Senator WALSH of Montana. This, of course, is to relieve the people who organize under this act from prosecution under the Sherman Act.
Mr. HOLMAN. It is to provide a way by which they can be prosecuted more satisfactorily.
Senator WALSH of Montana. He would be relieved from prosecution under this act, whereas five other gentlemen or six other gentlemen who are not farmers, who are located in the city of Chicago, who do not own any farms and are not dealing with any farm prod
ucts, would be open to prosecution, although they are both engaged in doing business of exactly the same character, except, of course, that Mr. Armour markets all of his farm products through this association, and his associates do the same thing.
Mr. LYMAN. Mr. Chairman, may I ask the Senator a question? I think this same question came up in the discussion with Mr. Volstead;, and to meet that suggestion-the suggestion that Senator Walsh has made now, that, for instance, the packers could organize in this way-I made the suggestion at that time that the word primarily" be inserted there. I think I made that suggestion at a hearing where you were present, Senator.
Senator WALSH of Montana. I do not remember it.
Mr. LYMAN. So that it would read "that persons primarily engaged," etc.
Senator WALSH of Montana. I do not remember that I was ever present when the subject was under consideration, even, Mr. Lyman. I never heard of it until this bill came before us here. We never contemplated such a thing. The other bill restricted operations to members of the organization.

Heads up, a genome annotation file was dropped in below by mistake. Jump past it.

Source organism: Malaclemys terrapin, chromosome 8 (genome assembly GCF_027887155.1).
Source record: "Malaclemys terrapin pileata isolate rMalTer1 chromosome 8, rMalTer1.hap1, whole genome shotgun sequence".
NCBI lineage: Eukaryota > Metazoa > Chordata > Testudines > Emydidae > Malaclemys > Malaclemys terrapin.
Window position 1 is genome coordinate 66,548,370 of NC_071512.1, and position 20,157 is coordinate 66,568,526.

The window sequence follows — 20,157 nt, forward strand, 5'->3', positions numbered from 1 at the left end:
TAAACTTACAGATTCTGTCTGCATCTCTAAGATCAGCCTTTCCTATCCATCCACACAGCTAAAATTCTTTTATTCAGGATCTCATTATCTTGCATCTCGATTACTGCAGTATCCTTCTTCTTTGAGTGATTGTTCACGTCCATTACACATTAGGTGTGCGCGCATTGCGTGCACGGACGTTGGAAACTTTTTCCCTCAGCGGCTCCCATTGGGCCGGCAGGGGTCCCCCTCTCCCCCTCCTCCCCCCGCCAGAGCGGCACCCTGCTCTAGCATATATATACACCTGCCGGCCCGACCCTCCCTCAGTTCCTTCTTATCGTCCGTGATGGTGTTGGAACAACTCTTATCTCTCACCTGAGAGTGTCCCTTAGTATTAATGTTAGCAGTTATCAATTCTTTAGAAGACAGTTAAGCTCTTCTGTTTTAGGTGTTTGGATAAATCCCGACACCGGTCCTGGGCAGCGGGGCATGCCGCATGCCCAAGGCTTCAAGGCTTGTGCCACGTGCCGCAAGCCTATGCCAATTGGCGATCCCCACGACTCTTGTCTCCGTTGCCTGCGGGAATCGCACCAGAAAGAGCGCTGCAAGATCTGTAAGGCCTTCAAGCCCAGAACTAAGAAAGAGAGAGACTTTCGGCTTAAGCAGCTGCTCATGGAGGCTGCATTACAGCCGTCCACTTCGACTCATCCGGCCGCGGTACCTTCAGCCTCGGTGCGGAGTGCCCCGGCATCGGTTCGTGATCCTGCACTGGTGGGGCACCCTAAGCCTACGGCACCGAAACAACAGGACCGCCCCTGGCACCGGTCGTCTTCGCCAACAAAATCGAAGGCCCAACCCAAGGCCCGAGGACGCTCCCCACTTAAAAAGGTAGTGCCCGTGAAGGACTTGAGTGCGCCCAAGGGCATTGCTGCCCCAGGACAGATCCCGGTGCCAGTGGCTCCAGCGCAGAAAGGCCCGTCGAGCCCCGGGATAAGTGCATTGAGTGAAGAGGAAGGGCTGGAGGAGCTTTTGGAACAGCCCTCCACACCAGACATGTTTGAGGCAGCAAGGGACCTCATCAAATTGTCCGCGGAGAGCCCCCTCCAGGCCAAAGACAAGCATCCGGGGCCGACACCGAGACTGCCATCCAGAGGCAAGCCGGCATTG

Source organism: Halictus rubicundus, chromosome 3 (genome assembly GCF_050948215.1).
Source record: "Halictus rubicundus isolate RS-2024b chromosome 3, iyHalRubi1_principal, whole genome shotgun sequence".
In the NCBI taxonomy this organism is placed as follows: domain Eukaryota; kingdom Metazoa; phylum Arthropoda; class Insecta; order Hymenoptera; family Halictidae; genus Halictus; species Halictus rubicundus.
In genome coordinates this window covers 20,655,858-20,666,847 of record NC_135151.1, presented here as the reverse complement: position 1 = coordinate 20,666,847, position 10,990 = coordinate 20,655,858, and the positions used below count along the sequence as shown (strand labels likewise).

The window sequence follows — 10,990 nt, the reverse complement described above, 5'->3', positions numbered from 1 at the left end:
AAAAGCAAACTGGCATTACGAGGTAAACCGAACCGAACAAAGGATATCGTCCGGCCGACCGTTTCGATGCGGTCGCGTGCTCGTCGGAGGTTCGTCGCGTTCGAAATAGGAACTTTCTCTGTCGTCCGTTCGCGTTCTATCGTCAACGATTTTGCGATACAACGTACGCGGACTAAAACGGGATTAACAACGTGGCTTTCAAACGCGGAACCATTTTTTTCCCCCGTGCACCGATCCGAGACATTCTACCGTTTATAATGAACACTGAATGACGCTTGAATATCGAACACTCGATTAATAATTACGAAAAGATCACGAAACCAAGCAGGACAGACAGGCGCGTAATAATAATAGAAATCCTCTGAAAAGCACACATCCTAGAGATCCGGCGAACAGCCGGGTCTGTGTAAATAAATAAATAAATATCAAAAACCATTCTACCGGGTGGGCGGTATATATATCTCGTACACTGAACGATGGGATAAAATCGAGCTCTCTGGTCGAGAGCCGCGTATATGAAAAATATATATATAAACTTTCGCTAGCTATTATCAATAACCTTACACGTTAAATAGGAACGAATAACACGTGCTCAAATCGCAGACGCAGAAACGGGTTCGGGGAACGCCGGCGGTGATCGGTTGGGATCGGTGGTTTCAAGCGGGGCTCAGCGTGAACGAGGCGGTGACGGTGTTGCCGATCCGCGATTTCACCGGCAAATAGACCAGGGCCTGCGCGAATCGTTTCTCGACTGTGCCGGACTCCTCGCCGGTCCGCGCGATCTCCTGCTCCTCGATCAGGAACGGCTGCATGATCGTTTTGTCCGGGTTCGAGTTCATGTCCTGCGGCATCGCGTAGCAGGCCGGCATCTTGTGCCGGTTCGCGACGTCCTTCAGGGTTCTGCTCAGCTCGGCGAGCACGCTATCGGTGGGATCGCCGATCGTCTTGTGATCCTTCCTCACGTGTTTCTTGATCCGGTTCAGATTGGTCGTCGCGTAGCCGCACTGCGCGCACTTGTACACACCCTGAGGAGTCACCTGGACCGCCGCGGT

Mr. CAMPBELL. Senator, may I ask whether the last proviso on that page there, the proviso that follows on the same page, at the bottom of the page, does not qualify that?
Senator WALSH of Montana. "Provided, however, That such associations are operated for the mutual benefit of the members therof"? Mr. CAMPBELL. "As such producers." Now, to go into a large business of like products, etc., would not be for producers; it would no be as producers. They would be then in the general trade.
Senator WALSH of Montana. Yes; but if they are permitted to buy the products of people who are not members, of course it would be to their benefit; but how would it be to their benefit as producers to buy the products of people who are not members?
Mr. HOLMAN. Senator Walsh, this thought that I have is entirely personal, and I have not had an opportunity to confer with any one else, of course; but in most of our State laws as we pass them now we are limiting the use of the word "cooperative cooperative" to corporations carrying out certain well-defined types of activity; and since this bill only has to do with the operations of these associations in interstate commerce, and they first have to get their charters from the State, I should think that the insertion of a word like that on line 5, "nut or fruit growers may act together in cooperative associations, corporate or otherwise," would not damage the bill.